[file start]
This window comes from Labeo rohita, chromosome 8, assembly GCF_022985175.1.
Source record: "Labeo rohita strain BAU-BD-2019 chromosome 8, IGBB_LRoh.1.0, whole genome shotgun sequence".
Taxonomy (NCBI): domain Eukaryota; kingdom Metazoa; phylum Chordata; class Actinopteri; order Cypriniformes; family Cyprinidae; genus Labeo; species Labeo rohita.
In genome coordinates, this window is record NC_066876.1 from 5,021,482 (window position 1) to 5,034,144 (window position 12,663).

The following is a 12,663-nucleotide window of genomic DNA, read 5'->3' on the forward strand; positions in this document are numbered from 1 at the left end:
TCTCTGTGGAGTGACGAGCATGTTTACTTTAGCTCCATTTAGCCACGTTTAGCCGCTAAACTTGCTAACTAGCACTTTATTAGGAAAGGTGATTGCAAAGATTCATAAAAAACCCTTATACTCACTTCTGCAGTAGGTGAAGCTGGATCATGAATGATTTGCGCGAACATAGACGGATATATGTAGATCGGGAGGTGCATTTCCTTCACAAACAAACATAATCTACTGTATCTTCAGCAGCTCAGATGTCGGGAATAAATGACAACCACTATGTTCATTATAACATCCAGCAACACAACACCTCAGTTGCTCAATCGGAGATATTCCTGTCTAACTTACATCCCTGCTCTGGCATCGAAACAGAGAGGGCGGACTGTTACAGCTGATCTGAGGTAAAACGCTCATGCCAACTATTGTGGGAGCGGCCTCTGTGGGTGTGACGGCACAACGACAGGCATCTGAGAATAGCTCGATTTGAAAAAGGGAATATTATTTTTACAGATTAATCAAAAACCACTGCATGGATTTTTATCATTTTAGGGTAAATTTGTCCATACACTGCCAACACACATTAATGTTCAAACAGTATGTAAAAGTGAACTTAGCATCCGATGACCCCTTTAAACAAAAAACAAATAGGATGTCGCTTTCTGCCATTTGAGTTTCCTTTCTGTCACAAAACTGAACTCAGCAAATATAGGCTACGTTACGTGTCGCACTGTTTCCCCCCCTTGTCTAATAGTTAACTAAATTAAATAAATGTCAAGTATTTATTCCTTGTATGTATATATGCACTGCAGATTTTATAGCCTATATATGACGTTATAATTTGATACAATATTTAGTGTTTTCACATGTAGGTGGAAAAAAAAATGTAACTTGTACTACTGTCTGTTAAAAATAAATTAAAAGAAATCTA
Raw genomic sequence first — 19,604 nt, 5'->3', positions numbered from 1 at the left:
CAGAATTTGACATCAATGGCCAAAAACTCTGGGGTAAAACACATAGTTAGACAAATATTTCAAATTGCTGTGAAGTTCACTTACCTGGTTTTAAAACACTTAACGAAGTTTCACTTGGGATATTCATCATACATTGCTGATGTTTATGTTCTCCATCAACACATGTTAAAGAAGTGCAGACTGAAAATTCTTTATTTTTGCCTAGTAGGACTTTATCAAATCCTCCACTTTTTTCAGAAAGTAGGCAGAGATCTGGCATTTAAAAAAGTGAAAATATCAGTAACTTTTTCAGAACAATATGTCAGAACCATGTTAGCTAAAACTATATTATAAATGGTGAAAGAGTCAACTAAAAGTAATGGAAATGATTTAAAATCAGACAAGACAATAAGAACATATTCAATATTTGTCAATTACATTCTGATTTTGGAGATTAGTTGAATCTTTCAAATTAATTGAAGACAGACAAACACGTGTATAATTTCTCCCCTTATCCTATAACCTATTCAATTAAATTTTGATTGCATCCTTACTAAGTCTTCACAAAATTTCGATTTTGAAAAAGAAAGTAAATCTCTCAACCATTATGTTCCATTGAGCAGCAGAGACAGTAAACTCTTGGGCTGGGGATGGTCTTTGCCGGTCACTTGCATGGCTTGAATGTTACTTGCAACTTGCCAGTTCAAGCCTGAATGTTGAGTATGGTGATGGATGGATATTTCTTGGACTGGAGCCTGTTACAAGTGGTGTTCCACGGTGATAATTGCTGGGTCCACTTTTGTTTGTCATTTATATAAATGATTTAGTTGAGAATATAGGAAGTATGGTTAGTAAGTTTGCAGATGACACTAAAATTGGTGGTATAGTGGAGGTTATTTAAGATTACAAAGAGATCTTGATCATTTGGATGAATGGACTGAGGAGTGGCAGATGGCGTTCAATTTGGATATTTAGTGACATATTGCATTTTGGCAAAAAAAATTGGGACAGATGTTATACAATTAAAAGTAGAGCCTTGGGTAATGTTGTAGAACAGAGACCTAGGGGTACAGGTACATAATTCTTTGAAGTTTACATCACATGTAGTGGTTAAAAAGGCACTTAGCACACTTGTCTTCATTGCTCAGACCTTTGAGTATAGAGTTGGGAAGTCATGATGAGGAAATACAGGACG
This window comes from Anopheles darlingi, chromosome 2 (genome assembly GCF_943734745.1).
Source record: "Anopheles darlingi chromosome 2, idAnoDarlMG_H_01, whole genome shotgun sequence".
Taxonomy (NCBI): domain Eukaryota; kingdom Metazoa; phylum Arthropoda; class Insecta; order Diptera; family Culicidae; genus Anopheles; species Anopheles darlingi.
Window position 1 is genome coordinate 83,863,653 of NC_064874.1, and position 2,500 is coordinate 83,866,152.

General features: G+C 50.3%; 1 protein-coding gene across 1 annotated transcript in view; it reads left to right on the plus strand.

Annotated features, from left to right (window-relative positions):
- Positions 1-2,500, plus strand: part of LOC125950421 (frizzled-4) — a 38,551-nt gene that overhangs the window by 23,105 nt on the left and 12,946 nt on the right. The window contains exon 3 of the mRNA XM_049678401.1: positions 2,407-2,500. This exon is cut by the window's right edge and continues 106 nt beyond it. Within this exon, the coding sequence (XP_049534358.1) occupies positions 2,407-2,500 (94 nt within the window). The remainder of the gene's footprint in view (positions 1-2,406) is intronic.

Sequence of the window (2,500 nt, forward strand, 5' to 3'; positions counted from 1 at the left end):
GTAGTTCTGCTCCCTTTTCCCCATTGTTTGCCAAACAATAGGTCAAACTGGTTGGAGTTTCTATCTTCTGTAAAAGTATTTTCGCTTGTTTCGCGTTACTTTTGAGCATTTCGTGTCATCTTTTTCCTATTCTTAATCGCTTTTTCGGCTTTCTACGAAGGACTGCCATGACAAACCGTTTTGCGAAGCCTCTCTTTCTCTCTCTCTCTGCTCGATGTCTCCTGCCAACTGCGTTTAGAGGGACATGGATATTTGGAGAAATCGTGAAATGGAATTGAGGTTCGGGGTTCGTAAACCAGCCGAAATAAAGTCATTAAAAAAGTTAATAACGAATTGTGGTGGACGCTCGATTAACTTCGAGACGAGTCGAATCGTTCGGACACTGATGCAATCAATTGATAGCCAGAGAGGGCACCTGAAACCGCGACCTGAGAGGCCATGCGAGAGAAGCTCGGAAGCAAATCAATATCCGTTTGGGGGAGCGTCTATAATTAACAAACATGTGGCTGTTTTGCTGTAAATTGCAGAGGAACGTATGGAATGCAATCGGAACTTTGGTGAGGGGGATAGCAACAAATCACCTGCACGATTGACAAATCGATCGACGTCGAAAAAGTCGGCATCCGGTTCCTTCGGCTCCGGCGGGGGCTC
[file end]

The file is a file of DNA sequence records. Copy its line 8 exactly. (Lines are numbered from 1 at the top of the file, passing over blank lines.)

CAGAATTTGACATCAATGGCCAAAAACTCTGGGGTAAAACACATAGTTAGACAAATATTTCAAATTGCTGTGAAGTTCACTTACCTGGTTTTAAAACACTTAACGAAGTTTCACTTGGGATATTCATCATACATTGCTGATGTTTATGTTCTCCATCAACACATGTTAAAGAAGTGCAGACTGAAAATTCTTTATTTTTGCCTAGTAGGACTTTATCAAATCCTCCACTTTTTTCAGAAAGTAGGCAGAGATCTGGCATTTAAAAAAGTGAAAATATCAGTAACTTTTTCAGAACAATATGTCAGAACCATGTTAGCTAAAACTATATTATAAATGGTGAAAGAGTCAACTAAAAGTAATGGAAATGATTTAAAATCAGACAAGACAATAAGAACATATTCAATATTTGTCAATTACATTCTGATTTTGGAGATTAGTTGAATCTTTCAAATTAATTGAAGACAGACAAACACGTGTATAATTTCTCCCCTTATCCTATAACCTATTCAATTAAATTTTGATTGCATCCTTACTAAGTCTTCACAAAATTTCGATTTTGAAAAAGAAAGTAAATCTCTCAACCATTATGTTCCATTGAGCAGCAGAGACAGTAAACTCTTGGGCTGGGGATGGTCTTTGCCGGTCACTTGCATGGCTTGAATGTTACTTGCAACTTGCCAGTTCAAGCCTGAATGTTGAGTATGGTGATGGATGGATATTTCTTGGACTGGAGCCTGTTACAAGTGGTGTTCCACGGTGATAATTGCTGGGTCCACTTTTGTTTGTCATTTATATAAATGATTTAGTTGAGAATATAGGAAGTATGGTTAGTAAGTTTGCAGATGACACTAAAATTGGTGGTATAGTGGAGGTTATTTAAGATTACAAAGAGATCTTGATCATTTGGATGAATGGACTGAGGAGTGGCAGATGGCGTTCAATTTGGATATTTAGTGACATATTGCATTTTGGCAAAAAAAATTGGGACAGATGTTATACAATTAAAAGTAGAGCCTTGGGTAATGTTGTAGAACAGAGACCTAGGGGTACAGGTACATAATTCTTTGAAGTTTACATCACATGTAGTGGTTAAAAAGGCACTTAGCACACTTGTCTTCATTGCTCAGACCTTTGAGTATAGAGTTGGGAAGTCATGATGAGGAAATACAGGACG